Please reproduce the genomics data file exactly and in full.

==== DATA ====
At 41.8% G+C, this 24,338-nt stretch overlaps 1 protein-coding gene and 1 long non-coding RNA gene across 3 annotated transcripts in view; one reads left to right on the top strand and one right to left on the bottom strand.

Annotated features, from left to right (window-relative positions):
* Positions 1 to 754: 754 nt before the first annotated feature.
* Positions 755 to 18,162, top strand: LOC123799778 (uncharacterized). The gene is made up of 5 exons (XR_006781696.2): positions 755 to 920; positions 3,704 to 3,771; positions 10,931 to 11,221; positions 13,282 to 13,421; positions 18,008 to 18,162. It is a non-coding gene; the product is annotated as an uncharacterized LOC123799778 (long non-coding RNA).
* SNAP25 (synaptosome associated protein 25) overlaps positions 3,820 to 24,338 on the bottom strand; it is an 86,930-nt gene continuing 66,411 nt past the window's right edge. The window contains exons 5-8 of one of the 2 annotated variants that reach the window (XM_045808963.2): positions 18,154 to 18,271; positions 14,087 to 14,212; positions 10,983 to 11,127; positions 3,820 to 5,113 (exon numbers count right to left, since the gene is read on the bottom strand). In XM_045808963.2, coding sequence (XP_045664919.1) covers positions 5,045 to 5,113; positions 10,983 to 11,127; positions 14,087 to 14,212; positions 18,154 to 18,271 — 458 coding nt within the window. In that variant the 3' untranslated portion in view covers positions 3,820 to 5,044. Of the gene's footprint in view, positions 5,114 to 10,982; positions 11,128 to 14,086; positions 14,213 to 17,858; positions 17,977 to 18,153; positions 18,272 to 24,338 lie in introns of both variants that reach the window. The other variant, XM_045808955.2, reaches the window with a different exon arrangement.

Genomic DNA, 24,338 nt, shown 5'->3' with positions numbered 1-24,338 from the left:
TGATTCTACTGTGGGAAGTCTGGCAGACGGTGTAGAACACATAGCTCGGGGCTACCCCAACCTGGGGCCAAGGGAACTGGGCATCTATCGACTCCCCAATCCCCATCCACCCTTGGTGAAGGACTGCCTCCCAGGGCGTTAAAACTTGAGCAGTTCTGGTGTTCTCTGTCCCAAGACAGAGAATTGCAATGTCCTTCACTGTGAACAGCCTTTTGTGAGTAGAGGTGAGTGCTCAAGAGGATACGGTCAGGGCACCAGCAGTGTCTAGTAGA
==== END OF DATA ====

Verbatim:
At 41.8% G+C, this 24,338-nt stretch overlaps 1 protein-coding gene and 1 long non-coding RNA gene across 3 annotated transcripts in view; one reads left to right on the top strand and one right to left on the bottom strand.

Annotated features, from left to right (window-relative positions):
* Positions 1 to 754: 754 nt before the first annotated feature.
* Positions 755 to 18,162, top strand: LOC123799778 (uncharacterized). The gene is made up of 5 exons (XR_006781696.2): positions 755 to 920; positions 3,704 to 3,771; positions 10,931 to 11,221; positions 13,282 to 13,421; positions 18,008 to 18,162. It is a non-coding gene; the product is annotated as an uncharacterized LOC123799778 (long non-coding RNA).
* SNAP25 (synaptosome associated protein 25) overlaps positions 3,820 to 24,338 on the bottom strand; it is an 86,930-nt gene continuing 66,411 nt past the window's right edge. The window contains exons 5-8 of one of the 2 annotated variants that reach the window (XM_045808963.2): positions 18,154 to 18,271; positions 14,087 to 14,212; positions 10,983 to 11,127; positions 3,820 to 5,113 (exon numbers count right to left, since the gene is read on the bottom strand). In XM_045808963.2, coding sequence (XP_045664919.1) covers positions 5,045 to 5,113; positions 10,983 to 11,127; positions 14,087 to 14,212; positions 18,154 to 18,271 — 458 coding nt within the window. In that variant the 3' untranslated portion in view covers positions 3,820 to 5,044. Of the gene's footprint in view, positions 5,114 to 10,982; positions 11,128 to 14,086; positions 14,213 to 17,858; positions 17,977 to 18,153; positions 18,272 to 24,338 lie in introns of both variants that reach the window. The other variant, XM_045808955.2, reaches the window with a different exon arrangement.

Genomic DNA, 24,338 nt, shown 5'->3' with positions numbered 1-24,338 from the left:
TGATTCTACTGTGGGAAGTCTGGCAGACGGTGTAGAACACATAGCTCGGGGCTACCCCAACCTGGGGCCAAGGGAACTGGGCATCTATCGACTCCCCAATCCCCATCCACCCTTGGTGAAGGACTGCCTCCCAGGGCGTTAAAACTTGAGCAGTTCTGGTGTTCTCTGTCCCAAGACAGAGAATTGCAATGTCCTTCACTGTGAACAGCCTTTTGTGAGTAGAGGTGAGTGCTCAAGAGGATACGGTCAGGGCACCAGCAGTGTCTAGTAGA